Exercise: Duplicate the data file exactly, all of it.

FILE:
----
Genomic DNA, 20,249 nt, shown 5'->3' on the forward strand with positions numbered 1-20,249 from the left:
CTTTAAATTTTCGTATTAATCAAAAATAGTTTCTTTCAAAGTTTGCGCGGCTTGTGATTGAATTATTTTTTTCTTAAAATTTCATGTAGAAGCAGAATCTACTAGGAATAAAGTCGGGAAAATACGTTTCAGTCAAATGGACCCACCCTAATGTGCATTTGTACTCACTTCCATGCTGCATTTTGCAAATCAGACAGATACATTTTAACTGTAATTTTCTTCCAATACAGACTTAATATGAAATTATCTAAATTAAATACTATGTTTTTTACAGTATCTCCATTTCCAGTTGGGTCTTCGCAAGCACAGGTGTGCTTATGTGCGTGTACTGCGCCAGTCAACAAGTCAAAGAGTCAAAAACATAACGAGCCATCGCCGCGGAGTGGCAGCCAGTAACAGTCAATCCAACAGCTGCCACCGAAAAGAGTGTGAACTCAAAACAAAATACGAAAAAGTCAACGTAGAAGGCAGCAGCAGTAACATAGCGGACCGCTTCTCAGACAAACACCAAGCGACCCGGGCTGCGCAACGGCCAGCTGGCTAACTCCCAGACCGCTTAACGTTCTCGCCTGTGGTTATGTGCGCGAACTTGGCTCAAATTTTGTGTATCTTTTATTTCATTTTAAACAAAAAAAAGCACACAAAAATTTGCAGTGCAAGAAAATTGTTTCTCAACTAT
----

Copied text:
Genomic DNA, 20,249 nt, shown 5'->3' on the forward strand with positions numbered 1-20,249 from the left:
CTTTAAATTTTCGTATTAATCAAAAATAGTTTCTTTCAAAGTTTGCGCGGCTTGTGATTGAATTATTTTTTTCTTAAAATTTCATGTAGAAGCAGAATCTACTAGGAATAAAGTCGGGAAAATACGTTTCAGTCAAATGGACCCACCCTAATGTGCATTTGTACTCACTTCCATGCTGCATTTTGCAAATCAGACAGATACATTTTAACTGTAATTTTCTTCCAATACAGACTTAATATGAAATTATCTAAATTAAATACTATGTTTTTTACAGTATCTCCATTTCCAGTTGGGTCTTCGCAAGCACAGGTGTGCTTATGTGCGTGTACTGCGCCAGTCAACAAGTCAAAGAGTCAAAAACATAACGAGCCATCGCCGCGGAGTGGCAGCCAGTAACAGTCAATCCAACAGCTGCCACCGAAAAGAGTGTGAACTCAAAACAAAATACGAAAAAGTCAACGTAGAAGGCAGCAGCAGTAACATAGCGGACCGCTTCTCAGACAAACACCAAGCGACCCGGGCTGCGCAACGGCCAGCTGGCTAACTCCCAGACCGCTTAACGTTCTCGCCTGTGGTTATGTGCGCGAACTTGGCTCAAATTTTGTGTATCTTTTATTTCATTTTAAACAAAAAAAAGCACACAAAAATTTGCAGTGCAAGAAAATTGTTTCTCAACTAT